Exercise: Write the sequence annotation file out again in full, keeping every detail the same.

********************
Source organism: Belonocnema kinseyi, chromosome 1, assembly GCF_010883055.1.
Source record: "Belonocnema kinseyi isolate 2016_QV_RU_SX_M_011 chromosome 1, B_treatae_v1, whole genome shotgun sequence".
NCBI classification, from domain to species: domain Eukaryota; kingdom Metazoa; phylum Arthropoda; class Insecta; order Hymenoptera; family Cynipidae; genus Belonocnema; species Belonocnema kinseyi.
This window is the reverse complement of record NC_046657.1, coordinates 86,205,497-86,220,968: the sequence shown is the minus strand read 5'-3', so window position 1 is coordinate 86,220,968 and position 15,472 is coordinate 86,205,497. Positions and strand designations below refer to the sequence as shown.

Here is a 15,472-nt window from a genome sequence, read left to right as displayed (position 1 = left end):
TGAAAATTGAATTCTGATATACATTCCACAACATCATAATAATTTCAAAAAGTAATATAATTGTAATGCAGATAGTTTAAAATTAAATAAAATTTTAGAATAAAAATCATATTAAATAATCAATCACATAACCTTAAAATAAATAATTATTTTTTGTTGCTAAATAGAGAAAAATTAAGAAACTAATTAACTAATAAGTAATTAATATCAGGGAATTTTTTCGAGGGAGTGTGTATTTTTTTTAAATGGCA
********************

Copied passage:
Source organism: Belonocnema kinseyi, chromosome 1, assembly GCF_010883055.1.
Source record: "Belonocnema kinseyi isolate 2016_QV_RU_SX_M_011 chromosome 1, B_treatae_v1, whole genome shotgun sequence".
NCBI classification, from domain to species: domain Eukaryota; kingdom Metazoa; phylum Arthropoda; class Insecta; order Hymenoptera; family Cynipidae; genus Belonocnema; species Belonocnema kinseyi.
This window is the reverse complement of record NC_046657.1, coordinates 86,205,497-86,220,968: the sequence shown is the minus strand read 5'-3', so window position 1 is coordinate 86,220,968 and position 15,472 is coordinate 86,205,497. Positions and strand designations below refer to the sequence as shown.

Here is a 15,472-nt window from a genome sequence, read left to right as displayed (position 1 = left end):
TGAAAATTGAATTCTGATATACATTCCACAACATCATAATAATTTCAAAAAGTAATATAATTGTAATGCAGATAGTTTAAAATTAAATAAAATTTTAGAATAAAAATCATATTAAATAATCAATCACATAACCTTAAAATAAATAATTATTTTTTGTTGCTAAATAGAGAAAAATTAAGAAACTAATTAACTAATAAGTAATTAATATCAGGGAATTTTTTCGAGGGAGTGTGTATTTTTTTTAAATGGCA